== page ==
The chain of command is experiencing some kinks in McMinnville city government.
According to city administrator David Rutherford, he has seen a disturbing trend since the election in that he has had minimal contact with new board members.
“The mayor and I had a conversation that is a little disturbing to me,” said Rutherford. “He informed me the board members were not going to be talking to me. They were going to be talking through him. That’s not a good way for you guys to do your job.”
Leading to the statement was Rutherford outlining his job responsibilities during a recent meeting.
“Basically, I oversee day-to-day operations and coordinate that through the department heads,” said Rutherford. “I directly supervise all department heads and coordinate all activities of each department of the city according to the policies and directive of the Board of Mayor and Aldermen.”
Specific duties include advising the board, giving reports to the board, generating an annual budget, enforcing all personnel rules, regulations and policies, hiring and firing department heads, and acting as a liaison between the city’s various boards, among other responsibilities.
The responsibilities of the city administrator are outlined in ordinance No. 1518. Under section 1-706 of that ordinance, it states “The Board of Mayor and Aldermen and its members shall deal with the administrative services of the city only through the city administrator, except for the purposes of inquiry, and neither the board nor any member thereof shall give orders and instructions to any subordinate of the city administrator.”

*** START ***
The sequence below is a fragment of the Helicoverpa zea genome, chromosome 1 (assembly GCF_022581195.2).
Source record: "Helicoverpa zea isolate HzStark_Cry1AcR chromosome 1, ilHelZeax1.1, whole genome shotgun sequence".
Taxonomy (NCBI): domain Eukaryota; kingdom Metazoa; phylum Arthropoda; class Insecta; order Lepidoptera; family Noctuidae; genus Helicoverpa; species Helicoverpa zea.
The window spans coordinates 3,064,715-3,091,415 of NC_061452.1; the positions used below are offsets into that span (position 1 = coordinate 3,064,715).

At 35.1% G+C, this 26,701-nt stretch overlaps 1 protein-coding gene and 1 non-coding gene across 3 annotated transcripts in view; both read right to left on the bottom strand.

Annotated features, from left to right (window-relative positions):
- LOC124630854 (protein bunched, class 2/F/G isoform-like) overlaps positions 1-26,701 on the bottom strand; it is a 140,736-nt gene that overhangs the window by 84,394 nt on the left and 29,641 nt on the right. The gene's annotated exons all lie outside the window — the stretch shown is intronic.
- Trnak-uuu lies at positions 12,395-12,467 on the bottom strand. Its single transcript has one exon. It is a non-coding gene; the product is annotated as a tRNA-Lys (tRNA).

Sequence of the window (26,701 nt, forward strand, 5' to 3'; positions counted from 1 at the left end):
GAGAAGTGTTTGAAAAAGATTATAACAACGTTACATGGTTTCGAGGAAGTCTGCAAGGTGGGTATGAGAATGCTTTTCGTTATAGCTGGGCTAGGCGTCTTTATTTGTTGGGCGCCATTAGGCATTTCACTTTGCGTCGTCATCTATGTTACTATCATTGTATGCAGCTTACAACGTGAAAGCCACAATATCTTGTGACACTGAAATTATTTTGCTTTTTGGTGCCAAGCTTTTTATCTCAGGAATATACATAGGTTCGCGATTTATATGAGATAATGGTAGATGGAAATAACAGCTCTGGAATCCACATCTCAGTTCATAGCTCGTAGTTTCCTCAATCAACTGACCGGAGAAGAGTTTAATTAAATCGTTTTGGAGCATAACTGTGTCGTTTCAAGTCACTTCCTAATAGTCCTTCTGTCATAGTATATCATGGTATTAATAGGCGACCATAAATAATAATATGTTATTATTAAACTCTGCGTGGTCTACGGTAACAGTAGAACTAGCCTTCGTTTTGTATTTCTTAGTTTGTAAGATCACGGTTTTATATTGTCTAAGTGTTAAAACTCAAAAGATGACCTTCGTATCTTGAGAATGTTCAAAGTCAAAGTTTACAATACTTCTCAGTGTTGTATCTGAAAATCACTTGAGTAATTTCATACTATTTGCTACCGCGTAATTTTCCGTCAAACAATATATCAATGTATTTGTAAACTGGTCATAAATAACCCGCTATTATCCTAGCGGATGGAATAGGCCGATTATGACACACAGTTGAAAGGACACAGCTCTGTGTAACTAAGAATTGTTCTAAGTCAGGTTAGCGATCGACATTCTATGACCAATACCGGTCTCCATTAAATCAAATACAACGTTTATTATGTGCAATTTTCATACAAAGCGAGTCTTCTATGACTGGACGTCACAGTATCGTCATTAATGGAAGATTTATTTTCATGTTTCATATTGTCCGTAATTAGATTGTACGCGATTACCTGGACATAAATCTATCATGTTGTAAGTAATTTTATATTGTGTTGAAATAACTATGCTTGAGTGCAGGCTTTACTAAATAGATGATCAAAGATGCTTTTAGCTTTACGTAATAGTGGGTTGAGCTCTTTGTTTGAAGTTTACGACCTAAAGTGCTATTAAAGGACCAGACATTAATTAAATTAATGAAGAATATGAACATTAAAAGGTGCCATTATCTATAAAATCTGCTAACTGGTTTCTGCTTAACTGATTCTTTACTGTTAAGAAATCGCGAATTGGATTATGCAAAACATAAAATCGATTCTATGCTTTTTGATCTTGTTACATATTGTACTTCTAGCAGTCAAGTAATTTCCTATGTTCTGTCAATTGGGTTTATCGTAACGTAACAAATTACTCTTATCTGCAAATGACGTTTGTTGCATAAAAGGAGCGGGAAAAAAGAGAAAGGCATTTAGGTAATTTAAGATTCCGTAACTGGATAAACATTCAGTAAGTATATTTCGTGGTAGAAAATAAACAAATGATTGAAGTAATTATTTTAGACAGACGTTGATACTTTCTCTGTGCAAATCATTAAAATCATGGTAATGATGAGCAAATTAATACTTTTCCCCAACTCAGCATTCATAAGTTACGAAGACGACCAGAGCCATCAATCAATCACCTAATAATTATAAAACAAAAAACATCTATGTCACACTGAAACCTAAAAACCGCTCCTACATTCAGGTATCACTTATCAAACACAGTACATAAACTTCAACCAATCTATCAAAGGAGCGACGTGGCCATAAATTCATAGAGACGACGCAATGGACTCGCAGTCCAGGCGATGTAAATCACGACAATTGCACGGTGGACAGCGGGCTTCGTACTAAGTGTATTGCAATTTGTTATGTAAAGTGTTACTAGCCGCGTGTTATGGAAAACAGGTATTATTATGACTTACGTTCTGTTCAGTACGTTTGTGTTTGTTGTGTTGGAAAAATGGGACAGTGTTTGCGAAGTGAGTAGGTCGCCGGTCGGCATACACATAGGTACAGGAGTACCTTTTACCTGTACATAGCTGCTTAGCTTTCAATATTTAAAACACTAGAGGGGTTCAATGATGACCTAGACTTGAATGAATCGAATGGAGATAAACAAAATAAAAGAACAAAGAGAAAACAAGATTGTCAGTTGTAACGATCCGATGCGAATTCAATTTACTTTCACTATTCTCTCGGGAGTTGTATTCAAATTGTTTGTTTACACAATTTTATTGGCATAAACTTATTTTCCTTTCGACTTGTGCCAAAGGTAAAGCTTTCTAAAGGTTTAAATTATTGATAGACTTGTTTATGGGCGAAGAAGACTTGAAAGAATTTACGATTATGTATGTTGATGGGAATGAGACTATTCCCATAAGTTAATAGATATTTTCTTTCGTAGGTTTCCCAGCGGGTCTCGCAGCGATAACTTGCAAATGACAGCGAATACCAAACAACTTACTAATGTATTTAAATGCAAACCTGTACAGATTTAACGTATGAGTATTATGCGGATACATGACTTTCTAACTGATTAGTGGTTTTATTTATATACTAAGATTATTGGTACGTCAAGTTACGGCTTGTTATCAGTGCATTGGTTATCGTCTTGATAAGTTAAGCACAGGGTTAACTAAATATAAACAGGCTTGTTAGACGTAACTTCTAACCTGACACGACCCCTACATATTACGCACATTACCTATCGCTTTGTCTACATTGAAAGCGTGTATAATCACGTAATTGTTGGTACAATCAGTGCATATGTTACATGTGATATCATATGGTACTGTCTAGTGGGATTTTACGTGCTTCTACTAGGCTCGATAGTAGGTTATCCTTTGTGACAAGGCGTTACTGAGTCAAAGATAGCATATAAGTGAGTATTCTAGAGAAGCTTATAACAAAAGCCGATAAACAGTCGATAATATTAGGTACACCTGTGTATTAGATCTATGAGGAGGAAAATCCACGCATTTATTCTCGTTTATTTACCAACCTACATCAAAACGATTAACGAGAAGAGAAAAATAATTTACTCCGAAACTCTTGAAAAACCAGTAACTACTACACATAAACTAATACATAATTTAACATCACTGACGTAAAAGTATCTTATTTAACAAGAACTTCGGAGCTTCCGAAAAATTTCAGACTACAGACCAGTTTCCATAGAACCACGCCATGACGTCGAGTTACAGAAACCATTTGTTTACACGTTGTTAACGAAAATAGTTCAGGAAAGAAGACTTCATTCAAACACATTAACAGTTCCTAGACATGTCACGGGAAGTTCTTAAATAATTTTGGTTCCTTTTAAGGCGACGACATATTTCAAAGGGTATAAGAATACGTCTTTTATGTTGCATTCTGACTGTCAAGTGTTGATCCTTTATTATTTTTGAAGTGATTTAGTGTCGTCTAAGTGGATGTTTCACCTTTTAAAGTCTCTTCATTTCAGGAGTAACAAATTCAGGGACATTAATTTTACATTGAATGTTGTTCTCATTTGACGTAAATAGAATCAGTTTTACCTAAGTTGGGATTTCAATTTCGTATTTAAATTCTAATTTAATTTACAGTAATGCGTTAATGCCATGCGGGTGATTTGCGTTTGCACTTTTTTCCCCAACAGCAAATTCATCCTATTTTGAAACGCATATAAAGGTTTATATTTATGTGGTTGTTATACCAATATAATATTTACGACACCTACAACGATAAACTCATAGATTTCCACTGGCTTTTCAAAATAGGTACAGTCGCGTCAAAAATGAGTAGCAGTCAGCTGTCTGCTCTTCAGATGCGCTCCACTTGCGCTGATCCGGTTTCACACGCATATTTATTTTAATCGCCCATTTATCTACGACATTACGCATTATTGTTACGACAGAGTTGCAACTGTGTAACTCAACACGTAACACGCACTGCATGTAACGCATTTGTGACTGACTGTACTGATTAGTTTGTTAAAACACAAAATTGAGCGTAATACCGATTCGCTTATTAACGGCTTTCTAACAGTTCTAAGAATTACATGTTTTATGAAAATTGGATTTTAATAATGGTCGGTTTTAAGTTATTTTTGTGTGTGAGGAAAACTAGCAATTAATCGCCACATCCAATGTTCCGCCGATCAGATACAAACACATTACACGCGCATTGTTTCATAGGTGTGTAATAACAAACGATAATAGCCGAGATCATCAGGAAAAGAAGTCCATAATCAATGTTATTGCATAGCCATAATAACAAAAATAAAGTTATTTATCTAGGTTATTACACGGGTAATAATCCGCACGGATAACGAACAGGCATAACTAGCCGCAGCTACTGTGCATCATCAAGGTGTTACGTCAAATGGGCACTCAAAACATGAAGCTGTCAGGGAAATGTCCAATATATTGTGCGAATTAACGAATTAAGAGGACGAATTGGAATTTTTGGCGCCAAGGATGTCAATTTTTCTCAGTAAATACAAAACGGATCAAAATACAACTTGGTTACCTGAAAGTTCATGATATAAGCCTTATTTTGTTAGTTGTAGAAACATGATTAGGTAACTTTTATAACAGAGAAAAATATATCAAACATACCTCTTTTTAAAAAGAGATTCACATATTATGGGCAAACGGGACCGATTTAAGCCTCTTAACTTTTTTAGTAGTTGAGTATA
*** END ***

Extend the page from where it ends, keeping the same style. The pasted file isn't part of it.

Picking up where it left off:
The ordinance also states, “In the interest of efficient, economic, and harmonious administration of the affairs of the city, it is essential that all employees, subordinate officers, appointed members, and elected members of the city board strictly adhere to the chain of command and the chain of coordination established to administer the affairs of the city.”
Vice Mayor Ben Newman admitted to making an “inquiry” to McMinnville Police Chief Bryan Denton.
“The only thing I see in here that would allow us to have any contact with a city employee is for the purposes of inquiry,” said Newman. “I had asked Bryan to prepare a short summary overview of what the police department needs. I feel that is a purpose of inquiry.”
The inquiry included an instruction to present a departmental report which violates the chain of command, according to Rutherford.
“That falls under departmental reports,” Rutherford said. “If you want to do it in committee, then the chair of the committee needs to talk to me. I can make sure you get the information you need.”
Newman says he wanted to bring the discussion of relocating the police department before the full board because of public interest in the situation.
“That’s fine,” said Rutherford. “Bryan called and told me what you asked for. I told him to go ahead and do it, but the proper thing to do would have been to call me to have Bryan prepare a departmental report. If you are going to hold me accountable for the day-to-day operations of the city, I need to know what’s on your mind.”
Mayor Jimmy Haley stated, “Or you can channel that through me because I’m supposed to be the main directive between the board and Mr. Rutherford.”
That comment triggered a response from Rutherford, who stressed he has no ill will toward board members.
“If you want to know what’s going on in the city, you should feel comfortable enough to contact the city administrator,” said Rutherford. “I’m not going to shoot you or cuss you out. You need to be able to go where the information is. If you contact department heads, they are going to turn around and call me.”
Rutherford ended his portion of the orientation meeting by presenting each board member with a five-year Capital Improvement Plan generated in 2012 and a copy of the city’s recent audit.